Consecutive Repeating State Cycles Determine Periodic Points in a Turing Machine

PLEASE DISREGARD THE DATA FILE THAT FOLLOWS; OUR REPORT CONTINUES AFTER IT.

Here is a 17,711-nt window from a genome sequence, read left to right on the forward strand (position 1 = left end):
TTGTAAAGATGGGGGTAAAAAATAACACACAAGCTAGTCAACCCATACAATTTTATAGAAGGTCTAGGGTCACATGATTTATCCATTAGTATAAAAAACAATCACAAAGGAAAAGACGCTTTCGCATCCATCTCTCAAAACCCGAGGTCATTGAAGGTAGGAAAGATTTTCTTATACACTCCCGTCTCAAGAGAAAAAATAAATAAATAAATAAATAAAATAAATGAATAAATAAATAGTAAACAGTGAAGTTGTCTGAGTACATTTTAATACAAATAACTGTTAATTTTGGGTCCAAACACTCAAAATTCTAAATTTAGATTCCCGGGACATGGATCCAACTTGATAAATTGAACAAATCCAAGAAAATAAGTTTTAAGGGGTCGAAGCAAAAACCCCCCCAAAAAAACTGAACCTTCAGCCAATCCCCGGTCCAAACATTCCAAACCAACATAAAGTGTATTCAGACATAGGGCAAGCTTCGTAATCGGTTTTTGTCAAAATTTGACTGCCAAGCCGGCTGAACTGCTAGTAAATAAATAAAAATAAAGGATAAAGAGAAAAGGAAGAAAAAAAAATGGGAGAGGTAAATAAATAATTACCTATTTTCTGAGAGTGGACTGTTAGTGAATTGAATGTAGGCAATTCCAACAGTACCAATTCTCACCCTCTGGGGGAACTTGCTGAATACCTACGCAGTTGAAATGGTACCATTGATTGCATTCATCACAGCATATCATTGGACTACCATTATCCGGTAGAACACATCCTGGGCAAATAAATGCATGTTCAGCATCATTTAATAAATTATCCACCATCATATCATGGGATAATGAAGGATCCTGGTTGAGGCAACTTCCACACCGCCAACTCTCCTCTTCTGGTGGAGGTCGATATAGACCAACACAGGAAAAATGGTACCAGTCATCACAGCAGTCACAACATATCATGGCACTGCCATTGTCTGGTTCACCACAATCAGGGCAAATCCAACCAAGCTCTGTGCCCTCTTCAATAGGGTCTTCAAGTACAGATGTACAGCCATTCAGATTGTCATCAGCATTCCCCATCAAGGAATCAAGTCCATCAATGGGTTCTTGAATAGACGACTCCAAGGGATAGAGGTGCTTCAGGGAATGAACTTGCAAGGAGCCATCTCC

The Turing machine is studied with new methods motivated by the notion of recurrence in classical dynamical systems theory. The state cycle of a Turing machine is introduced. It is proven that each consecutive repeating state cycle in a Turing machine determines a unique periodic configuration (point) and vice versa. This characterization is a periodic point theorem for Turing machines. A Turing machine is defined to be periodic if it has at least one periodic configuration or it only has halting configurations. Using the notion of a prime directed edge and a mathematical operation called edge pattern substitution, a search procedure finds consecutive repeating state cycles. If the Turing machine is periodic, then this procedure eventually finds each periodic point or this procedure determines that the machine has only halting configurations. New mathematical techniques are demonstrated such as edge pattern substitution and prime directed edge sequences that could be quite useful in the further study of the aperiodic Turing machines. The aperiodicity appears to play an integral role in the undecidability of the Halting problem.
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